Two long-term natural gas contracts between Russia and Ukraine are set to expire in December. And as this deadline approaches, the two sides are preparing for necessary renegotiations. Kyiv needs to avoid a repetition of January 2009, when parts of Europe were left without gas because Russia stopped pumping it into Ukrainian pipelines due to the absence of contracts. Having run out of time and under pressure not only from Moscow, but also the European Union, Kyiv then had to accept the Russian conditions and sign long-term gas purchase and transit contracts detrimental to its economy.
The situation has changed since 2009, both commercially and politically. The two sides no longer critically depend on one another. Ukraine has not been buying gas from Gazprom since 2015, having cut consumption, boosted domestic production, and begun relying on gas purchases from European firms. Whereas, Russia is preparing to launch two new gas pipelines, Nord Stream Two and TurkStream, after which the old Ukrainian pipelines may entirely fall into disuse by Russian state-owned monopoly exporter Gazprom. And on the political plane, bilateral relations were spoiled beyond repair by Russia’s forced annexation of Crimea in 2014 and the continuing support by Moscow of Russian-fabricated separatism in the Donbas region.
In spite of concerns expressed by Ukraine and the European Union, Russia has been dragging its feet regarding talks on new contracts, apparently having wanted to first see the outcome of April’s presidential election in Ukraine. Eventually, however, Moscow began to send signals that it was ready to come to the negotiating table. At this point, it is clear that Moscow is again preparing to use gas as a political weapon throughout the talks. From Kyiv’s point of view, Moscow’s latest gas contract proposals (see below) are not commercially viable and can be interpreted as little more than an attempt to influence public opinion.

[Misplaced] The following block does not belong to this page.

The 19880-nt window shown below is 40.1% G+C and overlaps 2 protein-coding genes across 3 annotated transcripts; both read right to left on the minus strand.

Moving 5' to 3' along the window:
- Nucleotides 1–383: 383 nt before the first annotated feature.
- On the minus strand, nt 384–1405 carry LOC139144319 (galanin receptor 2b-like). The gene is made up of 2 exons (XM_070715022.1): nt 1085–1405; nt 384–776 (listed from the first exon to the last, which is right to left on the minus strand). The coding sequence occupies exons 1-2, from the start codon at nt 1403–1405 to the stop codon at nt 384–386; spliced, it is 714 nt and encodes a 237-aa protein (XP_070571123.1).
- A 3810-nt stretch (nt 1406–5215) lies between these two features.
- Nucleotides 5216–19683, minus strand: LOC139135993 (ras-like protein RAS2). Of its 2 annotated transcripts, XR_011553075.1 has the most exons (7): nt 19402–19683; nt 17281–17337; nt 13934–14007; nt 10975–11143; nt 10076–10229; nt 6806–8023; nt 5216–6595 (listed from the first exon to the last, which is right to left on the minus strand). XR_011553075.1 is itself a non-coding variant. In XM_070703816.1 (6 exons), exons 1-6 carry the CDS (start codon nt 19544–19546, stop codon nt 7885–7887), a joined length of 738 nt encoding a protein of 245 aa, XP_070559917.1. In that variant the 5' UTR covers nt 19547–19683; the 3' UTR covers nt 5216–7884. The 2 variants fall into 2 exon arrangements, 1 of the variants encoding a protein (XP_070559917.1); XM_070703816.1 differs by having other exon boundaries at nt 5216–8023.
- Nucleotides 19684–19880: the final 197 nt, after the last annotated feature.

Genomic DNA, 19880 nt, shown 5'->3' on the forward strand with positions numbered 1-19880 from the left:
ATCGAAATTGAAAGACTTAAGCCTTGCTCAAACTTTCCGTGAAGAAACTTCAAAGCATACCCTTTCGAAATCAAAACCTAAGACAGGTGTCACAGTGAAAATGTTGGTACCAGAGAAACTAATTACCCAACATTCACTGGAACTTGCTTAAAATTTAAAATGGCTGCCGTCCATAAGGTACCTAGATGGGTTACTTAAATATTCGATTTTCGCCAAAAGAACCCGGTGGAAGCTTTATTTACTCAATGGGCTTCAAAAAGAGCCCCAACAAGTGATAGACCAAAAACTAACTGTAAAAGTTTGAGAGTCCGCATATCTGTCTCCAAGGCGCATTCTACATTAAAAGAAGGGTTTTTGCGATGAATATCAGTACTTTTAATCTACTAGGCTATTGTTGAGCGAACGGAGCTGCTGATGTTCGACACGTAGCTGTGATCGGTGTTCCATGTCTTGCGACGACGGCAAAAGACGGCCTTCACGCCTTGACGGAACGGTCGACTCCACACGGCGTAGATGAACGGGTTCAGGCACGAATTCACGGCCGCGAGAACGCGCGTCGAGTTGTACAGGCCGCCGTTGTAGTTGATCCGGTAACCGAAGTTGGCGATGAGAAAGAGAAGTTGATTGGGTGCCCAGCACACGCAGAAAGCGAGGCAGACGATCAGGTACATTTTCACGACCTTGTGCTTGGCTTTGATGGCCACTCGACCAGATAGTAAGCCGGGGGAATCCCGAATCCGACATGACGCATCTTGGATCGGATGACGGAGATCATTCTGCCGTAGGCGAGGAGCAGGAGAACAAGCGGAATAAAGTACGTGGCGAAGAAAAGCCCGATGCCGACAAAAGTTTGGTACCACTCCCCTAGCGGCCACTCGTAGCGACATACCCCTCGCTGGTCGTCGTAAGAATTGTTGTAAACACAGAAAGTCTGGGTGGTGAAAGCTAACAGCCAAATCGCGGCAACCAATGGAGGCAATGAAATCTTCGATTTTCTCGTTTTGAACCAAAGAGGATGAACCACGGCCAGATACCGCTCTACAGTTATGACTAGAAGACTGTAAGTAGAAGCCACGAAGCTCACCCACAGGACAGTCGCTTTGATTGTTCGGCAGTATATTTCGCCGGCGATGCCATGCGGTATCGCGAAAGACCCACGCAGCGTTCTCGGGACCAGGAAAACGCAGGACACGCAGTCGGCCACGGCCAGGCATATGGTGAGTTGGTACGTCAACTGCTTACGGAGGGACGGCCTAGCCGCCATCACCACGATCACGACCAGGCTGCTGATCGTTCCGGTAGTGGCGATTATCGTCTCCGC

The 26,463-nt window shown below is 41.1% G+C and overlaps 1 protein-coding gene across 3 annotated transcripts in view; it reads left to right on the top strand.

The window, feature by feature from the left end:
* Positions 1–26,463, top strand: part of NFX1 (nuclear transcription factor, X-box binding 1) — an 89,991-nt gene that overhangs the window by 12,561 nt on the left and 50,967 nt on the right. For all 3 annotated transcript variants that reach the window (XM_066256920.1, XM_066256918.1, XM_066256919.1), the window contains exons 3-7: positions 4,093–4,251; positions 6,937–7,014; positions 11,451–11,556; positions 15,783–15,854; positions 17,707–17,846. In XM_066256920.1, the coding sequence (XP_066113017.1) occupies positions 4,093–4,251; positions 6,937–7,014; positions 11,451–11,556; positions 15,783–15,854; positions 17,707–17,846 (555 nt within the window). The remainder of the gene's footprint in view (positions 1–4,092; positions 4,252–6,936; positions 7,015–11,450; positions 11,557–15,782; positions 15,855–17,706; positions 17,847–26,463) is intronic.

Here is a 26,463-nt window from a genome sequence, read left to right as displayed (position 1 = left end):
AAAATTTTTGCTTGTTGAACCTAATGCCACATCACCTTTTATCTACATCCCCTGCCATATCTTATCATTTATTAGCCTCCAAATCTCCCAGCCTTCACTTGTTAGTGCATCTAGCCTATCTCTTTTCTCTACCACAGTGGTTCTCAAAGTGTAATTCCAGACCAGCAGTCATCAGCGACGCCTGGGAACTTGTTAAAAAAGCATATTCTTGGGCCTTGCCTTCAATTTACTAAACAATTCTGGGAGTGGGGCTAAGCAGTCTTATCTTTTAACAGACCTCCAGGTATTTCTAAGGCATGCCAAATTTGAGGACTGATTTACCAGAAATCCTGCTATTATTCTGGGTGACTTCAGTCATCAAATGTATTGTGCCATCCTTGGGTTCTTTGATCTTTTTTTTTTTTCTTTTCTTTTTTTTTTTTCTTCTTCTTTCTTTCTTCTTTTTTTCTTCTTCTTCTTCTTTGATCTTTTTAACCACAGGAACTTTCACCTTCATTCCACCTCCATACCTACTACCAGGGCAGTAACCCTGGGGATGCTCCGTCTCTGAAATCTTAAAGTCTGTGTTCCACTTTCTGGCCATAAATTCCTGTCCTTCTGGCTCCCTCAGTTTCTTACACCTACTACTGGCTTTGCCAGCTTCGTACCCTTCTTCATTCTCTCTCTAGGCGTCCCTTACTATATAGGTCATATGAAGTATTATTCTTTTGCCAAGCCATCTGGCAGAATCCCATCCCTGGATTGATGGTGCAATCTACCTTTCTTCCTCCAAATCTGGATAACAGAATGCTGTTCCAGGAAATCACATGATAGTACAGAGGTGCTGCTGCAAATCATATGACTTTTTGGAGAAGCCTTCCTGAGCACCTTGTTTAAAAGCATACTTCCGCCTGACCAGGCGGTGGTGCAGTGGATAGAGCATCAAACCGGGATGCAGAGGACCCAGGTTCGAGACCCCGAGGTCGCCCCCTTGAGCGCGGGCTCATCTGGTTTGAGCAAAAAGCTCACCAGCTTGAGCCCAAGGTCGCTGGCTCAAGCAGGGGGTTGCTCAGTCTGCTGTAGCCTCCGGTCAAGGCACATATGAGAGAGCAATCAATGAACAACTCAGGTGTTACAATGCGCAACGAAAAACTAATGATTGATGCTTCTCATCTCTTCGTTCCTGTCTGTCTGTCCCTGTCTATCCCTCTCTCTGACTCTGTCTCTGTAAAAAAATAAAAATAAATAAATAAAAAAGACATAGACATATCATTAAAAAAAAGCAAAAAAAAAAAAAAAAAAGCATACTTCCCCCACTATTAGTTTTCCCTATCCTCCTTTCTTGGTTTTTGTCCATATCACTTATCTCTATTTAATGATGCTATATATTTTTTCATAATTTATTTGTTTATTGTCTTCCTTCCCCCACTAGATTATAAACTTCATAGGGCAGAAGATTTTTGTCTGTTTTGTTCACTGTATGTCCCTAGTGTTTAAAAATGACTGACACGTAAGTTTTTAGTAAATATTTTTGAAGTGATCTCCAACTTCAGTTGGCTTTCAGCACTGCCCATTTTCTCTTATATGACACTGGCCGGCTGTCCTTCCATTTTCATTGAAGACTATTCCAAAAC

Russia is willing to extend the existing contracts with Ukraine and to continue its transit via the existing routes, Russian Prime Minister Dmitry Medvedev said last week (June 5). Speaking at a press conference with his Slovakian counterpart, Peter Pellegrini, Medvedev summed up Moscow’s conditions for the talks. Transit tariffs should be “acceptable,” a “necessary background” is essential, and Ukraine should stop “endless court litigation” (Interfax, June 5). Yet, these conditions far outweigh anything Ukraine is willing to accept, particularly since it is not presently desperate enough to secure any more of Gazprom’s gas.
The “necessary background” Medvedev raised presumably refers to a resumption of normal relations, an impossibility as long as Moscow controls Crimea and part of Donbas. Ukraine’s newly elected president, Volodymyr Zelenskyy, reiterated this stance in his inauguration speech (Krymr.com, May 20). Regarding court litigation, Gazprom has been refusing to pay $2.6 billion in damages, awarded to the national oil and gas company Naftogaz Ukrainy by the Stockholm arbitration court in February 2018 as a result of almost four years of disputes over the 2009 contracts. And as far as transit tariffs are concerned, Naftogaz has been revising them upwards retroactively, suing Gazprom in Stockholm again last year, and estimating its claim at $11.6 billion (Naftogaz.com, July 6, 2018). This is big money for Naftogaz, which complains that it is short of funds to import enough gas for storage ahead of next winter and is owed $2.3 billion by customers (Facebook.com/andriy.kobolyev, June 6).